How to Take Care of a Resurrection Plant

Overview

The resurrection plant (Selaginella), also called spreading club moss or trailing spike moss, is a cold-tender perennial plant that can withstand years of drought and neglect. One of the easiest plants to grow, the resurrection plant is an unusual fern-like plant that simply shrivels up and turns brown when it doesn't receive water for 24 to 48 hours, going completely dormant. When you water the dormant resurrection plant, the fern turns green and opens up within a few hours. Grow resurrection plants in soil or in water with lava rocks.

Step 1

Fill a 5-inch-diameter, watertight bowl or planter pot 2/3 full with room-temperature water. Place lava rocks into the water so that they cover the bottom of the container.

Step 2

Set your resurrection plant into the water-filled container. If you purchased the plant while it was dormant and brown, you should see the resurrection plant open up and turn green within three hours.

Step 3

Place your resurrection plant in partial to full shade. Add water to the container once or twice a week, or as needed to maintain the water level in the container. Maintain air temperatures warmer than 40 degrees Fahrenheit around the plant. If you receive winter temperatures colder than 40 degrees, don't plant it outdoors.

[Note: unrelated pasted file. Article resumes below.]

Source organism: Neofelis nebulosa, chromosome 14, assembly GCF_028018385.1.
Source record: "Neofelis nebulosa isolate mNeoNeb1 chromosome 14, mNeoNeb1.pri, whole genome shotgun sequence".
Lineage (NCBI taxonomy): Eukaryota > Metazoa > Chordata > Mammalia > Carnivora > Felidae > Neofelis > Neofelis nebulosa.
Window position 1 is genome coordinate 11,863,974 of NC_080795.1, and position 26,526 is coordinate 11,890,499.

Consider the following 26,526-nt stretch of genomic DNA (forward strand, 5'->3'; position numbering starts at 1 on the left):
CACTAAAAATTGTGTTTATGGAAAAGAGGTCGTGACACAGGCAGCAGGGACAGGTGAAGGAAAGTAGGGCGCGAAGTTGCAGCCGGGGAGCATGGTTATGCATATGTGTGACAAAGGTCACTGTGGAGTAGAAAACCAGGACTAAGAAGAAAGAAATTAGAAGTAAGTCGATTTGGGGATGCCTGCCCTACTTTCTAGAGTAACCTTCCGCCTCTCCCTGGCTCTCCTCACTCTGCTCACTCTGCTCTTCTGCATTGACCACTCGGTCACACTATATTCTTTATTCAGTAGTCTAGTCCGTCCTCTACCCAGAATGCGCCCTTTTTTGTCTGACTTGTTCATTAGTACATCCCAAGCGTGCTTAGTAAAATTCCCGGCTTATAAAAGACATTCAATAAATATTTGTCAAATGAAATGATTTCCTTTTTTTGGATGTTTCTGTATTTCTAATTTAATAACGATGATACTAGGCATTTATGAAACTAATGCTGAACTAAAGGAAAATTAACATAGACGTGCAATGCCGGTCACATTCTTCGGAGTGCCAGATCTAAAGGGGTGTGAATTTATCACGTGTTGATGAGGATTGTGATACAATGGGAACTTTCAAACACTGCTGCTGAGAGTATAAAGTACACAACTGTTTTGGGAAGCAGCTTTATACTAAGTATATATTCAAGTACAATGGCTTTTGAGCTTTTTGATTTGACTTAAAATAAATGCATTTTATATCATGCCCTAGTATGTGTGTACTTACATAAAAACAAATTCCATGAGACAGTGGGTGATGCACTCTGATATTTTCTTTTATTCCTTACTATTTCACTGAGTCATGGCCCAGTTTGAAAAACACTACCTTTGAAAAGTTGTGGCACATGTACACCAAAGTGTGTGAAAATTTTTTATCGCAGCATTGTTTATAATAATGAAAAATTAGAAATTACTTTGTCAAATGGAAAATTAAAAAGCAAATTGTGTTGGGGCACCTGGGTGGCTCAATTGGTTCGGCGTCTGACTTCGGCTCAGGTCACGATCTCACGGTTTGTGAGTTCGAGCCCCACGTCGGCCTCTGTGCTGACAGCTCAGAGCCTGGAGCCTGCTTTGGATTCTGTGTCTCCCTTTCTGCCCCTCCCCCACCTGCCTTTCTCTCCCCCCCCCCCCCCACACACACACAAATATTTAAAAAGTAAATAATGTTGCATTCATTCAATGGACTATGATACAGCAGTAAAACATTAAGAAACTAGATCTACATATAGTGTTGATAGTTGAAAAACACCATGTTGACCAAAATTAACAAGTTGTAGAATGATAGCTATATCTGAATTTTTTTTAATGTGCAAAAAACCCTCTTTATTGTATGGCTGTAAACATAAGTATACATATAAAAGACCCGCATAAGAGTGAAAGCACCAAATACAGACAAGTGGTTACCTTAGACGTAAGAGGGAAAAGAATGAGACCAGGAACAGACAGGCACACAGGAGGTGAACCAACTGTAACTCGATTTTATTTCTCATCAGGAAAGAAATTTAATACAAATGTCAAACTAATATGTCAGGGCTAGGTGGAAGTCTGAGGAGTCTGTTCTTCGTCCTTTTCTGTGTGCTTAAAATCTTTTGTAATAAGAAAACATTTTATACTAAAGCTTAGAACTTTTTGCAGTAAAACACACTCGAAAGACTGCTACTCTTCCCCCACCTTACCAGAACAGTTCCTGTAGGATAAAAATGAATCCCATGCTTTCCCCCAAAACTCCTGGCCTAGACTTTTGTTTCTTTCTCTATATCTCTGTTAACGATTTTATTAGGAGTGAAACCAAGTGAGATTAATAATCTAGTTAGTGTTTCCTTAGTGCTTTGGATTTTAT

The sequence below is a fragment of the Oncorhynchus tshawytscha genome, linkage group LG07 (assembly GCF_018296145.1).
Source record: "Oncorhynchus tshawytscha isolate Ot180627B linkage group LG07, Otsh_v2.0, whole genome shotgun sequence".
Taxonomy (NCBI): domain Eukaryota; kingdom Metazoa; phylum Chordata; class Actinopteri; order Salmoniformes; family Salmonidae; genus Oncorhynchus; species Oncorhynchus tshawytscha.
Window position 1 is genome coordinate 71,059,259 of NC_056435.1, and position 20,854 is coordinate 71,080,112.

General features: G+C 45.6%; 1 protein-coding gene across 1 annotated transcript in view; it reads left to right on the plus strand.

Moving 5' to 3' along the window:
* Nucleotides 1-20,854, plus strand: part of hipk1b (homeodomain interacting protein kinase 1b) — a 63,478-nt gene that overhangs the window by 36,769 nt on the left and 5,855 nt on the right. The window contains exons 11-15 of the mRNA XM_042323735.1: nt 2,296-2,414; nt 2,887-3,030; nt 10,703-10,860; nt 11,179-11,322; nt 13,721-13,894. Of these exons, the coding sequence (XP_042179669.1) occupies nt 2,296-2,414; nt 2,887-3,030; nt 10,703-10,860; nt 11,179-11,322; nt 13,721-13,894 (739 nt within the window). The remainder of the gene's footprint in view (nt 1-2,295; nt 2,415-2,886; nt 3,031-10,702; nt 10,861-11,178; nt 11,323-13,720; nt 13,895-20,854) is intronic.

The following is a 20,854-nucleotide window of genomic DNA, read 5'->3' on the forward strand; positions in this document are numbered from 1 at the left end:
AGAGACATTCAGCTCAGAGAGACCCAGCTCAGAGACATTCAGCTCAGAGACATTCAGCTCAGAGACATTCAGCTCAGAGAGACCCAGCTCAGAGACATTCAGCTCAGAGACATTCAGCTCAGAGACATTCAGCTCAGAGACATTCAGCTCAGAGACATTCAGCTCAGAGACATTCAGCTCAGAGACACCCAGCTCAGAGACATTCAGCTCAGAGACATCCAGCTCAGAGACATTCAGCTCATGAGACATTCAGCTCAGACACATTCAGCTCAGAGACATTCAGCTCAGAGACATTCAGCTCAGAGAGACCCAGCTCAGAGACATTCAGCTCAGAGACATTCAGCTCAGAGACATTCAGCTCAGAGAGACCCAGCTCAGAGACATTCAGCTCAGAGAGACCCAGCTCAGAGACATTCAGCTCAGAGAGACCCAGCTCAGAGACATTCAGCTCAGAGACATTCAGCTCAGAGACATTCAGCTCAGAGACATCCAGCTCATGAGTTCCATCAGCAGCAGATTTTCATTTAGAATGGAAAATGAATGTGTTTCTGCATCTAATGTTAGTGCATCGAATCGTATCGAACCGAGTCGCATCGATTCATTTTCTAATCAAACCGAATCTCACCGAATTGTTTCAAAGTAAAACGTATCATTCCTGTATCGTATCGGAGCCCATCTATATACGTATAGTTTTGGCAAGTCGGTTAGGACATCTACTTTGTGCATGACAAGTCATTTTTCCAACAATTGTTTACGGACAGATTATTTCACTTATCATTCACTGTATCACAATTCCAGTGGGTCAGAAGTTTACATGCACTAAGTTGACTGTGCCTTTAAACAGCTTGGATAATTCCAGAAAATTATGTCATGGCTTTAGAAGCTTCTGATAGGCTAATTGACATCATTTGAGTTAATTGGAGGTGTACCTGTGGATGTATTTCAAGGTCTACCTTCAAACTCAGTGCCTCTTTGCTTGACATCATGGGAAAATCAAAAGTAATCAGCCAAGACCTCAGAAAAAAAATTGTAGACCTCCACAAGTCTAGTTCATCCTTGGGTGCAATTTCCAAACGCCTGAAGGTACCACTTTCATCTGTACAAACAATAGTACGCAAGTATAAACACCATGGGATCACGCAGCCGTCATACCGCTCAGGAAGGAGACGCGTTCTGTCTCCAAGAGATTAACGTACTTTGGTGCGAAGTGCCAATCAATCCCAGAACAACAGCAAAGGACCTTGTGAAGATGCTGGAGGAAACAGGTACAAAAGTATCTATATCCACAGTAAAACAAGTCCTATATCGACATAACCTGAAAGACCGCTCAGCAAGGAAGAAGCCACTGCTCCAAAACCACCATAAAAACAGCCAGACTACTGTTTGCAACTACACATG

Step 4

Propagate your resurrection plant by taking cuttings of the healthy shoots at any time during the year, preferably when the plant isn't brown and dormant. Insert the shoots into a container filled with organic compost and water them lightly every day until they develop roots.

Tips and Warnings

  • Don't worry if your resurrection plant turns brown and closes up. Simply water the resurrection plant, if you're growing it in soil, or add more water to the container. Replace the lava rocks or charcoal at least three or four times each year.

Things You'll Need

  • Watertight bowl or pot, 5-inch diameter
  • Lava rocks
  • Hanging basket
  • Moss
  • Sand
  • Potting soil
  • Leaf mold
  • Charcoal

References

  • Botany.com: Selaginella--Resurrection Plant, Spreading Club Moss, Trailing Spike Moss

Who Can Help

  • Enjoy Gardening: Resurrection Plant
Keywords: resurrection plant care, grow spreading club moss, trailing spike moss, growing Selaginella

About this Author

Sarah Terry brings 10 years of experience writing novels, business-to-business newsletters, and a plethora of how-to articles. Terry has written articles and publications for a wide range of markets and subject matters, including Medicine & Health, Eli Financial, Dartnell Publications and Eli Journals.